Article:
Theology by the Slice: Does God ever change his plan because of prayer?
On November 5, the South Dakota School of Mines and Technology Newman Center hosted an event titled, “Theology by the Slice.” Students were able to ask a panel questions about the teachings and traditions of the Catholic faith. The following is one of the questions. The panel included Bishop Peter Muhich; Father Mark McCormick, Newman Center chaplain; Sister Christine Hernandez, SCTJM, chancellor; Sister Rachel Gosda, SCTJM, director of Faith Formation; Sr. Maria Belen Musgrove, SCTJM, religion teacher, RCCSS; Seminarian Robert Kinyon; and Michael Pauley, director of the South Dakota Catholic Conference.
Is baptism required for salvation? Think of the infamous example of the thief on the cross. Are there exceptions? If so, why doesn’t the Catholic Church take the liberty to say you have to be baptized to be saved? And then tying that to abortion, do aborted babies go to heaven?
Bishop Peter Muhich: There’s a great paragraph in the Catechism (1261*) that says that while God is joined salvation to the sacraments, God himself is not limited by the sacrament.
God is God. He can move inside the normal means that he establishes for us. It’s good for us to have the sacraments which are these visible outward signs of God’s grace because we are embodied spirits. We need to take in reality with our five senses. The sacraments give us God’s grace in a tangible way through the five senses so we can understand it.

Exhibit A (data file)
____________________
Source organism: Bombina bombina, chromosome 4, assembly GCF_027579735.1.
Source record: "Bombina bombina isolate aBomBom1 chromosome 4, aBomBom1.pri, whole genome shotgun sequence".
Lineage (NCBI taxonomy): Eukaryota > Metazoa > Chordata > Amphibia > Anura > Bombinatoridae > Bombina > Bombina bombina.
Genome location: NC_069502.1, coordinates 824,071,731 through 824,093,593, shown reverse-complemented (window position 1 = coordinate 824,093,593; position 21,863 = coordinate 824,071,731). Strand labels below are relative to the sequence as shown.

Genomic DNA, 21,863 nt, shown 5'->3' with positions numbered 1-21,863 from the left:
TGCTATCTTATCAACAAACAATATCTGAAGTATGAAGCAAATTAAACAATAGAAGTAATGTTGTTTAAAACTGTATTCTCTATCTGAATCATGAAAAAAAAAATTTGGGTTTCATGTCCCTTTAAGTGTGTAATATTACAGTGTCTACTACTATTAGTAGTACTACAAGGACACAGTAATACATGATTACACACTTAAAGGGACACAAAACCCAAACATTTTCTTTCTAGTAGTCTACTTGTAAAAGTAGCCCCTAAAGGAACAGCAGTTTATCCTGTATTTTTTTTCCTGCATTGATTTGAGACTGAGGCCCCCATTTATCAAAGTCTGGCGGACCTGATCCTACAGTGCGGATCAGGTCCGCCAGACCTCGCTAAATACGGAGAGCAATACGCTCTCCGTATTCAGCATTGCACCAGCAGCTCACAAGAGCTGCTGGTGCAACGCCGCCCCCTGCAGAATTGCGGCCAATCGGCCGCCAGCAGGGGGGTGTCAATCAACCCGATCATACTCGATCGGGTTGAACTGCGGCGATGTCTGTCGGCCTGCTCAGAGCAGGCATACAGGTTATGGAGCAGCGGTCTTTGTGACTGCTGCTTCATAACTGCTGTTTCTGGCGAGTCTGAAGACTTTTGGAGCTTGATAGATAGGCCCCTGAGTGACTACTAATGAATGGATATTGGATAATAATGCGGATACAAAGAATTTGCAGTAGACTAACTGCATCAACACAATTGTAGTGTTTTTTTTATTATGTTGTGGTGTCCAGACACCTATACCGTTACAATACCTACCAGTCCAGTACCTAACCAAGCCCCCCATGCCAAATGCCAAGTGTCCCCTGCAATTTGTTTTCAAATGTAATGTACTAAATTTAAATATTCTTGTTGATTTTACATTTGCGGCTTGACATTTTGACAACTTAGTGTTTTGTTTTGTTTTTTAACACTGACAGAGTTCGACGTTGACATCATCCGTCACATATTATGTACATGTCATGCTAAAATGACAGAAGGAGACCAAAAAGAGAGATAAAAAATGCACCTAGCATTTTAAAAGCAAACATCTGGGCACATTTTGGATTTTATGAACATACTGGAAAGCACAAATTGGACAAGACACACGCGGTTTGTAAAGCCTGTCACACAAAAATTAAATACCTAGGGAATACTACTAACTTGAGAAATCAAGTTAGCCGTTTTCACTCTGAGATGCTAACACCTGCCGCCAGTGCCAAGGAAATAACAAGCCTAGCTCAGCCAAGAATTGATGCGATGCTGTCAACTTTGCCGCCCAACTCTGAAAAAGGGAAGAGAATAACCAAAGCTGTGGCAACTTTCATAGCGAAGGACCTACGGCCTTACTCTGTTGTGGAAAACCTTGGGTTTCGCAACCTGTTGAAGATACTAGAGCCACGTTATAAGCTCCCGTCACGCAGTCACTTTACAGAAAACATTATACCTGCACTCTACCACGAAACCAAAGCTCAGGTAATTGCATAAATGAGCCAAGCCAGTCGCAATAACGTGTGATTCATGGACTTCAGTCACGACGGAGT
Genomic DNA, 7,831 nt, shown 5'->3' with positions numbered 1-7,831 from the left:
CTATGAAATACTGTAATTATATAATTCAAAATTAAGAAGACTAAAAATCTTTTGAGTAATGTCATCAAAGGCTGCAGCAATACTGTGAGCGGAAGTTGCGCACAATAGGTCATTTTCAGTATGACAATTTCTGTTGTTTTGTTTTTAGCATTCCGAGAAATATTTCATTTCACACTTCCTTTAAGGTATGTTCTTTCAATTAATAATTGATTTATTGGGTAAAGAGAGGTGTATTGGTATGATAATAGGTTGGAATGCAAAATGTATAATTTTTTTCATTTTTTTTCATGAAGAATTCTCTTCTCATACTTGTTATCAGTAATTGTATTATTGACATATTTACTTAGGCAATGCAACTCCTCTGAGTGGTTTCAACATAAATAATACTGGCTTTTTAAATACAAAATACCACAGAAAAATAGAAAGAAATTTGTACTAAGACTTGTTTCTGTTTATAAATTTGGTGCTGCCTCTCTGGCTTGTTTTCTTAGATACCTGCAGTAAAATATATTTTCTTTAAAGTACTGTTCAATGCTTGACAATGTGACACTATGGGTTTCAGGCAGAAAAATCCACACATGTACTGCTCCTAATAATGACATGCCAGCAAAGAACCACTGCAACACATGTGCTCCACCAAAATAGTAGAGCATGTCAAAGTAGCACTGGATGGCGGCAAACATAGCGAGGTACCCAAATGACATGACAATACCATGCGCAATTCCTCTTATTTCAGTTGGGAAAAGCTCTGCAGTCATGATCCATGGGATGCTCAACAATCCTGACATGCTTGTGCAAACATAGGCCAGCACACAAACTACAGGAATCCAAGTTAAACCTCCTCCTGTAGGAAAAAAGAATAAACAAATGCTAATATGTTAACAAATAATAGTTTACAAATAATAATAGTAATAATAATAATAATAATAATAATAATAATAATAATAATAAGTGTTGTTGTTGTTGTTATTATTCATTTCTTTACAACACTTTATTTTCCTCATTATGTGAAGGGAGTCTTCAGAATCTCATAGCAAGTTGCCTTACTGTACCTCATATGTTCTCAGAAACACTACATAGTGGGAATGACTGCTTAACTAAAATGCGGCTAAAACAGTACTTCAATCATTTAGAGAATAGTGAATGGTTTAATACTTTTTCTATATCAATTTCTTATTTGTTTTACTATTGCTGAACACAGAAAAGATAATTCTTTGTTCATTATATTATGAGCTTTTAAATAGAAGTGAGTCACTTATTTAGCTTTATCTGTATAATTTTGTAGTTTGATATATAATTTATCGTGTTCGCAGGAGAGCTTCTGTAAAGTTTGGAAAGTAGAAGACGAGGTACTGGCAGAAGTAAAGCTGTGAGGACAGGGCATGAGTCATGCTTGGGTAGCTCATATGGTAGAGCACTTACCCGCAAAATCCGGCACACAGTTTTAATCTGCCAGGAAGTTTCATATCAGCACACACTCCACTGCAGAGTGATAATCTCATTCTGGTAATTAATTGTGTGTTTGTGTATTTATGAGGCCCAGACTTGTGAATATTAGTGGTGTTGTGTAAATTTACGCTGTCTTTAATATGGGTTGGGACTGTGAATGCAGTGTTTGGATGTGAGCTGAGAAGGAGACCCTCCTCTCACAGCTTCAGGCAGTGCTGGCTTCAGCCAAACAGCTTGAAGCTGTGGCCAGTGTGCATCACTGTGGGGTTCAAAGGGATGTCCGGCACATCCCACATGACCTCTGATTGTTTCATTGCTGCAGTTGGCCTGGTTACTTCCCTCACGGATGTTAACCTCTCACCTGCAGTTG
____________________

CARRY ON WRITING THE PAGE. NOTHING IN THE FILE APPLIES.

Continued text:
But is God limited by those gifts of the seven sacraments? No. So normally, yes someone should be baptized to be saved but God can operate outside of that. Babies who died without baptism we entrust to God’s mercy. There is a kind of a notion in the church that if the parents have a desire to baptize, that’s enough. So, aborted babies, same thing. They had no opportunity for baptism. Their lives ended tragically before they could even move outside of the womb into the world. God has a place in his kingdom for everyone, and we don’t know how he sorts all those things out, exactly, but we know that God can move outside of the normal means of grace, which he’s established for us.
* “As regards children who have died without Baptism, the church can only entrust them to the mercy of God, as she does in her funeral rites for them. Indeed, the great mercy of God who desires that all men should be saved, and Jesus’ tenderness toward children which caused him to say: “Let the children who have died without Baptism. All the more urgent is the Church’s call not to prevent little children coming to Christ through the gift of holy Baptism.” (CCC Paragraph #1261)